Hamlet takes control of the conversation from the very beginning of the scene although it is Gertrude who was meant to be rebuking him and doing much of the talking. Hamlet succeeds in shaming her until the point when she begs him to stop. Hamlet having the upper hand in the conversation, asks his mother to change her ways, which she agrees to and asks for his advice, showing that she has submitted herself to her son. Hamlet does not really show much respect for his mother while reproving her and forcing her to sit down but he does love her. Some critics believe that his love shows sexual connotation and that is a reason why he gets so upset at her remarriage. There is a point in this scene when Gertrude thinks her life is in danger of Hamlet and gets frightened, which shows us that she considers him to be mad and harmful. After this scene she becomes aware that Hamlet isn't mad and starts trusting him as opposed to Claudius. This is exactly how Shakespeare has presented women throughout the play: they are easy to convince, very meek and become submissive to the men (as we can see Ophelia and her response to her father and brother). They are depicted as weak and inferior in comparison to the male figures, who control their lives. After the closet scene Gertrude keeps faith to her son and lies to her husband Claudius for Hamlet saying he killed Polonius in his madness:
Hamlet possesses an uncomfortable obsession with his mother’s sexuality. For this reason, Hamlet’s soliloquies provide most of the audience’s information about Gertrude’s sexual activities. In his first soliloquy, Hamlet refers to the relationship between Gertrude and Claudius when he exclaims, “Within a month…She married. O, most wicked speed, to post / With such dexterity to incestuous sheets!” (I, ii, 153-157). In saying this, Hamlet displays how hastily Gertrude has abandoned the late King Hamlet, Hamlet’s father, such that she has already married Claudius, Hamlet’s uncle. In addition, Hamlet acknowledges that Gertrude and Claudius have quickly developed a very sexual relationship. Despite the very recent death of her husband, Gertrude is unable to control her sexual desires, and she remarries less than two months after King Hamlet’s funeral.
Hamlet undergoes a series of trials and troubles some that are internal and other’s that create towards a certain path that he cannot escape. Hamlet’s best destruction in this path of no return is characterized in the beginning with his uncertainty of his existence and feeling over the loss of his father’s death. Young Hamlet faces risk within his mind when his mother marries his uncle soon after the death of his father. The death of Hamlet’s father and the immediate marriage of King Claudius and Hamlets mother Gertrude was a major factor in Hamlets depression. Unable to comprehend his melancholy mood he boards on a journey of revenge when learning his father’s ghostly appearance is wandering the Castle at night restless from not finding closure in his life. This event derives from his father’s meeting and revealing the cause of his extraordinary death. Hamlet’s uncle Claudius schemed and conquered in killing his own brother in order to gain the throne and Hamlet in some obligation towards truth, anger, and revenge agrees to expose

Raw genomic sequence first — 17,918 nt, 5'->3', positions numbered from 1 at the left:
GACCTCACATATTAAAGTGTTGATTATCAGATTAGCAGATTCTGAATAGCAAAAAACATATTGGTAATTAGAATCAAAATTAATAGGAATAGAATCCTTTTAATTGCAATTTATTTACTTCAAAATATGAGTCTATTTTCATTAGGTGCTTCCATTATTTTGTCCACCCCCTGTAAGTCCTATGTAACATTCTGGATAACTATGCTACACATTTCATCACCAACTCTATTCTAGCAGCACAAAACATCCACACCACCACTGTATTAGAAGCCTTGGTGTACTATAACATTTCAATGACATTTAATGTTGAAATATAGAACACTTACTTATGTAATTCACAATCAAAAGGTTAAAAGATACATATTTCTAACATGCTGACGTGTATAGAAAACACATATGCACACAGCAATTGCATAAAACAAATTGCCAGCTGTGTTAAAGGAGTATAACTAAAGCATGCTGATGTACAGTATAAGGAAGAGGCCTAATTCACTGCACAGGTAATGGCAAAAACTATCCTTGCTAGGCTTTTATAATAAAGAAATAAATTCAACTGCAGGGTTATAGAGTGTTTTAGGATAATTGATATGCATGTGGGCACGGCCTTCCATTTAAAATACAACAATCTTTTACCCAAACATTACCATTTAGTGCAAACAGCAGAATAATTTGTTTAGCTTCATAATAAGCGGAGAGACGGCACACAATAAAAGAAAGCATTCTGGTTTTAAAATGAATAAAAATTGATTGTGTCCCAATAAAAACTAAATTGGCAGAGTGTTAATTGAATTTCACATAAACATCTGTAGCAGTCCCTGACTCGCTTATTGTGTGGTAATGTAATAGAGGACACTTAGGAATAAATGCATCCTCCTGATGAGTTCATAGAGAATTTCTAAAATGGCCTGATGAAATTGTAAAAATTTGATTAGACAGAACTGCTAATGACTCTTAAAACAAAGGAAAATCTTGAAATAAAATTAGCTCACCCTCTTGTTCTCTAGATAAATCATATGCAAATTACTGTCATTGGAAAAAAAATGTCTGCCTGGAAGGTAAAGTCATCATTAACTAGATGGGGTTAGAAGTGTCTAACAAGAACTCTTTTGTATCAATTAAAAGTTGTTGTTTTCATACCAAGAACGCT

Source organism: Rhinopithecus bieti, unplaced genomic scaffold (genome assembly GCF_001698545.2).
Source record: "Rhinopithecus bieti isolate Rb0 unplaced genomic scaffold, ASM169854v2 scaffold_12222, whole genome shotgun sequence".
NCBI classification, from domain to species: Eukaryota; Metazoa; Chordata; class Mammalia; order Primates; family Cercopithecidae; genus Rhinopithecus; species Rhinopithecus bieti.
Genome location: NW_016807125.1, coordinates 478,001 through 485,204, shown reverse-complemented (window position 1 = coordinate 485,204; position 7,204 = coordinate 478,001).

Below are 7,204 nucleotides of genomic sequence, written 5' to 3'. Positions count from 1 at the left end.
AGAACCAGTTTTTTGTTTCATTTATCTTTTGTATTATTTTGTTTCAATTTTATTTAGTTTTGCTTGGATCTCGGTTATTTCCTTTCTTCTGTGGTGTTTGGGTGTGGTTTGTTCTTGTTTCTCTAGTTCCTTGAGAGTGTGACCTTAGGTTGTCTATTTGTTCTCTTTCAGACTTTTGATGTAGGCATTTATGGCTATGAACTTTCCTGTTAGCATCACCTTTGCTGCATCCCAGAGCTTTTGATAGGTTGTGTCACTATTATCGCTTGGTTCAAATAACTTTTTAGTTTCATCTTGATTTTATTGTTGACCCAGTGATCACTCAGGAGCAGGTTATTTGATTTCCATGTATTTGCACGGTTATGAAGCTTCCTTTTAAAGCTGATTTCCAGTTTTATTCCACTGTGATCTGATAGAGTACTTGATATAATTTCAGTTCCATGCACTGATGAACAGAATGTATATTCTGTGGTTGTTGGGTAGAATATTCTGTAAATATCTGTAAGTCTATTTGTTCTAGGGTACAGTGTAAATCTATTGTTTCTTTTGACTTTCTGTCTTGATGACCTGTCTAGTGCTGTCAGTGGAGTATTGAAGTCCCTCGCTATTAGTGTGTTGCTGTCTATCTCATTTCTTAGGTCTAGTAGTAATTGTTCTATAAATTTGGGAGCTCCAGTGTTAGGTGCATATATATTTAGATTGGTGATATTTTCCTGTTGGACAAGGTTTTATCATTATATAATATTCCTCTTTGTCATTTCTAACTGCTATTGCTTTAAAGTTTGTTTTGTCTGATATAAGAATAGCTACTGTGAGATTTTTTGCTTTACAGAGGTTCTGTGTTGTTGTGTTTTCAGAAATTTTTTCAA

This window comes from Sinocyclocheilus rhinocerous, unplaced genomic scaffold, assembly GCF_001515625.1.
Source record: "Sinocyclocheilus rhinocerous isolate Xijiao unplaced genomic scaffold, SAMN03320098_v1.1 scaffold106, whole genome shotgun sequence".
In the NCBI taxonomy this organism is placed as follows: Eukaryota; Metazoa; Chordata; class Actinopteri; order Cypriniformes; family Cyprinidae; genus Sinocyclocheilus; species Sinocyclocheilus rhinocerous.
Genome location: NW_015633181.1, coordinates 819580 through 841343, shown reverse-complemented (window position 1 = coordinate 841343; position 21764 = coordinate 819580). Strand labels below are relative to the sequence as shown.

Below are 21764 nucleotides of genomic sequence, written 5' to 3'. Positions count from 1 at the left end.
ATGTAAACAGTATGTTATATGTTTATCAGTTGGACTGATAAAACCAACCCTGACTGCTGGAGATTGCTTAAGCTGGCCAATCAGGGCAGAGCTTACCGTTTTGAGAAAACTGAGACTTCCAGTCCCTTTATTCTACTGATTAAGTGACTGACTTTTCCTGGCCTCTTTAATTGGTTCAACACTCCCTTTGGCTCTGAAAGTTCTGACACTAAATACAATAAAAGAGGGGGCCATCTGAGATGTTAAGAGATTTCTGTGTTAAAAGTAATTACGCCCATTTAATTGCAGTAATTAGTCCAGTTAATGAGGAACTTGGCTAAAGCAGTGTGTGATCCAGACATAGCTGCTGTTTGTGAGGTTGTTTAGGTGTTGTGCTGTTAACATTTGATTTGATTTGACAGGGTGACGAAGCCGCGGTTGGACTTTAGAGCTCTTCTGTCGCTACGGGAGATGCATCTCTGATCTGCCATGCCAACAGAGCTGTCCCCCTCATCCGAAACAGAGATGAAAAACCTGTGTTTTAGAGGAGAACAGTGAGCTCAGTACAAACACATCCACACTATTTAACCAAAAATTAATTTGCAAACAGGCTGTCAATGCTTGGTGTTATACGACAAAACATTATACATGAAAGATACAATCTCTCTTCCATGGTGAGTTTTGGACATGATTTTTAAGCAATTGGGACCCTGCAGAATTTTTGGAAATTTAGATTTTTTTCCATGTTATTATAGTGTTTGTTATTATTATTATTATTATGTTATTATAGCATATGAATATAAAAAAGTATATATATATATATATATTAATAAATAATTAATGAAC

Shakespeare’s Hamlet, shows strong prejudice against woman especially with such characters of Ophelia and Gertrude. Shakespeare created an interesting character with Gertrude; he created a character that sits in the middle of all the conflict and appears to not partake in much of it. However Gertrude does seem intent in defusing it at every possible chance she receives. Gertrude is a central figure in the play. She appears a great deal but doesn’t say much – implying mystery and creating an interesting uncertainty in the audience. Hamlet spends a lot of time dwelling on her marriage to Claudius and Shakespeare leaves many questions unanswered with Gertrude such as did she have an affair with Claudius behind old hamlets back? Why does she drink the poisoned wine that is intended for her son? Does she know it is poisoned? Gertrude is the mother of Hamlet and although they do not have a typical mother son relationship she does love him. Queen Gertrude is often interpreted by many as an adulterate, incestuous woman. Catherine Belsey states that typical interpretations of Hamlet maintain: ‘Gertrude a slut; and Shakespeare a patriarchal bard’ (Belsey,1997:34). Gertrude’s actions throughout the play could be read to show her to be a very passive character, far from a strong independent woman. This is shown with her obedience to Claudius, three times during the play, Gertrude is told to leave and each times she complies without hesitation. In Act 1, scene 2 Claudius says to Gertrude, ‘Madam, come’ (122). Then again, Act 3, scene 1, Claudius says to her, ‘Sweet Gertrude, leave us .’ (28), she complies with ; ‘I shall obey you’ (37). And finally, in Act 4, scene 1, Claudius say, ‘O Gertrude, come away!’ (28). This obedience that Gertrude ...